Good news for fans of the recent Wolfenstein games, Wolfenstein II: The New Colossus is continuing the trend in quality it’s more of the same (for better or worse), but leaning harder into it’s goofy, alt-history story.
I recently was able to sit down in a quiet room in an undisclosed location within Sydney, Australia and really sink my teeth into The New Colossus. The first mission put me right at the start of the game, protagonist BJ Blazkowicz has miraculously survived the events of the New Order, but not without injury. The entire mission puts players in control of BJ, while seated in a wheelchair. It plays a little bit slower than the second mission, which let me refamiliarize myself with the controls and mechanics again before really getting into things. Shooting, sneaking and even some player triggered environmental hazards lent a sense of “play your own way” style that games like Prey did well earlier this year, albeit in a much more reduced capacity. This first mission does a good job at setting the tone for what to expect: light-hearted, dark comedy paired with ultra-serious action movie camp– exactly what I am looking for in a modern Nazi story.
The combat is what you’d expect: run and gun mechanics, with that classic shooter feel. Just like the previous entries of the game, health and armor is regained through pickups, there are plenty of weapons to choose from and things start to move fast once the action kicks off. The biggest weakness of New Colossus might be that it is resting too much on what made the previous versions great, and not iterating enough. The weapons are all different varieties of your known time period rifles and pistols, with a few exceptions being some lasers. The shooting and movement feels exactly like what I remembered from The New Order which is a little disappointing after playing the re-invented DOOM of 2016.
My favorite parts of the preview event were the opening moments of the second mission, which takes place in Roswell, New Mexico. This is the first real glimpse of the Nazi occupied US, with a variety of set pieces to enjoy on the walk to the mission start. I came across a couple of members of the Ku Klux Klan practicing their German with a Nazi policeman, a parade of marching soldiers rhythmically stomp down a city street, and the mission really starts when a high ranking Nazi officer orders a milkshake next to you. These bizarre encounters within an alternative post-WW2 history is something that I have always been interested in, and I hope that the final version of New Colossus is filled with more “what if the Nazis won” moments. While the storytelling and world building shines, the combat leaves a lot to be desired.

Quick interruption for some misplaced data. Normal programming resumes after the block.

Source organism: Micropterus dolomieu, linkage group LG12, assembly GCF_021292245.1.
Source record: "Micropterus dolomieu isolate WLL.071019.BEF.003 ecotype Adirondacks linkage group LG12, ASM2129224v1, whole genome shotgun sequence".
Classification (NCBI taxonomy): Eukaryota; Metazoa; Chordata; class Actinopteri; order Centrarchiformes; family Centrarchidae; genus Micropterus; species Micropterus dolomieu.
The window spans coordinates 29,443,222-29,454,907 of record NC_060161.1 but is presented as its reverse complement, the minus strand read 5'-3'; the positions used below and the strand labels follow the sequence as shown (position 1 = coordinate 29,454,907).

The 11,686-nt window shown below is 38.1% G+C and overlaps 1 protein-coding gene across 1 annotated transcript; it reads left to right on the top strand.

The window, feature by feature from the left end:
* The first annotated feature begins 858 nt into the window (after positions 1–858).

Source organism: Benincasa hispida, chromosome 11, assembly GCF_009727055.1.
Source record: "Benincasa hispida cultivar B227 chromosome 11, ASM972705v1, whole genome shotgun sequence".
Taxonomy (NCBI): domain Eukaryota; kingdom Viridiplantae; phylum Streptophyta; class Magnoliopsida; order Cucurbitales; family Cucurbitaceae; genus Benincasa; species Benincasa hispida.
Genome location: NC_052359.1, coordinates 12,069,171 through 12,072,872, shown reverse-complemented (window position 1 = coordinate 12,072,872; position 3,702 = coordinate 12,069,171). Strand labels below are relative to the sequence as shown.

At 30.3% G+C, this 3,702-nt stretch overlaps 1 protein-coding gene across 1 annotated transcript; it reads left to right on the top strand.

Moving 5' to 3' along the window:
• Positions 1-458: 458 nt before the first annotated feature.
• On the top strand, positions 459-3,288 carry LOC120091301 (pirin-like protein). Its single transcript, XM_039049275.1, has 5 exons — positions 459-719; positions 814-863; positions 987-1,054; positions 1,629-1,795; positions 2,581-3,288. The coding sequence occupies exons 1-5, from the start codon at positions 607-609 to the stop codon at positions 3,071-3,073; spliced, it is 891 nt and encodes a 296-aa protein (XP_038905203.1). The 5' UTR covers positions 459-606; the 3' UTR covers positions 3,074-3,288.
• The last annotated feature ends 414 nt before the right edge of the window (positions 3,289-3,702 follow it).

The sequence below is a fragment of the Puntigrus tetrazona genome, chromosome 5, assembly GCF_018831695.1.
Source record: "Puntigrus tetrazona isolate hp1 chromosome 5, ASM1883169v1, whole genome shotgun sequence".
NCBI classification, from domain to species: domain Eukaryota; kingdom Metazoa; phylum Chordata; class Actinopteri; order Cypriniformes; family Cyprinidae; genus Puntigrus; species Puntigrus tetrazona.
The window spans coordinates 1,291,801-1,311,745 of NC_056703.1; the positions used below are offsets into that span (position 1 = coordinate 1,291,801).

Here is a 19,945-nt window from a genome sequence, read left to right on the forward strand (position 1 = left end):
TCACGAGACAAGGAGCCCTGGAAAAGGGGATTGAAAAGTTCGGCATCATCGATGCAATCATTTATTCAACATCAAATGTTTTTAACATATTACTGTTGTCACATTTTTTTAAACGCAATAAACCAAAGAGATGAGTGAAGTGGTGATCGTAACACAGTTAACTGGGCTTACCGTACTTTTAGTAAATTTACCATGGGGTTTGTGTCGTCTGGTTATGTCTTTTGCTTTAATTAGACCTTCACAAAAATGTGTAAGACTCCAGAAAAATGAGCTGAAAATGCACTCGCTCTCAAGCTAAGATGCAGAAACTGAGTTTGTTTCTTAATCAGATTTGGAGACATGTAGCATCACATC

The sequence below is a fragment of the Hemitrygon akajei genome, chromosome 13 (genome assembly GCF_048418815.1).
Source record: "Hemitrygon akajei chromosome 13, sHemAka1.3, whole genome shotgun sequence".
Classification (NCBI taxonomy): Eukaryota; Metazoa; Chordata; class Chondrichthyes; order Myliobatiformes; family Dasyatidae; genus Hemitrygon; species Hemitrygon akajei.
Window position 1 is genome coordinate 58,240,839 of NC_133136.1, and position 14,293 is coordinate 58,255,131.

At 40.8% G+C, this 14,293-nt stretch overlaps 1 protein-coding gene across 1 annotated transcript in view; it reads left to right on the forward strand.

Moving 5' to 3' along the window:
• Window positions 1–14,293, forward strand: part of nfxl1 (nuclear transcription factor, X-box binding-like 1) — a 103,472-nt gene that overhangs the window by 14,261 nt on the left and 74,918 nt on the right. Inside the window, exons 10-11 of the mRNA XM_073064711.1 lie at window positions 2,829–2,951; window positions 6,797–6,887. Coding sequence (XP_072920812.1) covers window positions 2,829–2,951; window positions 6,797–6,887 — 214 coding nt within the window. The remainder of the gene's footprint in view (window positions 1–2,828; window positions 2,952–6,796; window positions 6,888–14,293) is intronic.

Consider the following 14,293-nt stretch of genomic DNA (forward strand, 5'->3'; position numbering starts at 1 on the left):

During most of my two hours with New Colossus the enemies felt very flat. They would often run around the corner and stand directly where their teammate had just died, and wait for me to shoot them. The challenge of the game rises by sheer numbers, and I found myself scavenging for ammunition. To work around this I approached every area with a stealth mindset, as the melee attack is an instant kill for most enemies it saved on ammunition and would let me work down the numbers before being detected. This is a pretty standard approach for modern shooters, and New Colossus transitions between stealth and action well, I just wish the action bits were a little less hide behind cover, shoot & wait and more DOOM dynamic, in your face, never stop running action. The whole thing culminated in a large robot fight, which felt little more than an uninspired bullet sponge. I hope we get to see more enemy combat variety, and the AI is tweaked to be more interesting before release.
Wolfenstein II: The New Colossus is out on PS4, XB1 and PC, October 27, 2017.